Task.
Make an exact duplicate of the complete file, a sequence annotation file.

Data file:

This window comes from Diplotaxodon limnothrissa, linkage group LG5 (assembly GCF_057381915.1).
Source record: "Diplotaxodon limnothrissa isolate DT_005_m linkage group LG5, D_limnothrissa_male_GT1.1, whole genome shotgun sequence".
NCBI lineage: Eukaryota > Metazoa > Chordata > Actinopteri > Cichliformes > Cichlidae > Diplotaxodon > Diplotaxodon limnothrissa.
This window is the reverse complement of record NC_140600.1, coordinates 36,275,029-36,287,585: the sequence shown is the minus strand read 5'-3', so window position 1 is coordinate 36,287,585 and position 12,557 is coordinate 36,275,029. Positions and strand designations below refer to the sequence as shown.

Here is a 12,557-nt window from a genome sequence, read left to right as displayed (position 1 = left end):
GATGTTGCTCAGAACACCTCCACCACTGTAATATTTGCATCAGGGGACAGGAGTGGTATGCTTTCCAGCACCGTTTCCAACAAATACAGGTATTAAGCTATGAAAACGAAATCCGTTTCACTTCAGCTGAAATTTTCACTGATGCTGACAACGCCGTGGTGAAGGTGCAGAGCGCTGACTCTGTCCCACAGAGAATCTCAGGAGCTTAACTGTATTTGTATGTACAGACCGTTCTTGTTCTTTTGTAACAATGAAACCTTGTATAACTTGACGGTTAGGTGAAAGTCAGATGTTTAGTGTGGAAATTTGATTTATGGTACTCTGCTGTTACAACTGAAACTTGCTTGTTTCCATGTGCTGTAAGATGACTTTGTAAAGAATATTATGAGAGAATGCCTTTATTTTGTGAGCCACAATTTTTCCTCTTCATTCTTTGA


This window comes from Diplotaxodon limnothrissa, linkage group LG5 (assembly GCF_057381915.1).
Source record: "Diplotaxodon limnothrissa isolate DT_005_m linkage group LG5, D_limnothrissa_male_GT1.1, whole genome shotgun sequence".
NCBI lineage: Eukaryota > Metazoa > Chordata > Actinopteri > Cichliformes > Cichlidae > Diplotaxodon > Diplotaxodon limnothrissa.
This window is the reverse complement of record NC_140600.1, coordinates 36,275,029-36,287,585: the sequence shown is the minus strand read 5'-3', so window position 1 is coordinate 36,287,585 and position 12,557 is coordinate 36,275,029. Positions and strand designations below refer to the sequence as shown.

Here is a 12,557-nt window from a genome sequence, read left to right as displayed (position 1 = left end):
GATGTTGCTCAGAACACCTCCACCACTGTAATATTTGCATCAGGGGACAGGAGTGGTATGCTTTCCAGCACCGTTTCCAACAAATACAGGTATTAAGCTATGAAAACGAAATCCGTTTCACTTCAGCTGAAATTTTCACTGATGCTGACAACGCCGTGGTGAAGGTGCAGAGCGCTGACTCTGTCCCACAGAGAATCTCAGGAGCTTAACTGTATTTGTATGTACAGACCGTTCTTGTTCTTTTGTAACAATGAAACCTTGTATAACTTGACGGTTAGGTGAAAGTCAGATGTTTAGTGTGGAAATTTGATTTATGGTACTCTGCTGTTACAACTGAAACTTGCTTGTTTCCATGTGCTGTAAGATGACTTTGTAAAGAATATTATGAGAGAATGCCTTTATTTTGTGAGCCACAATTTTTCCTCTTCATTCTTTGA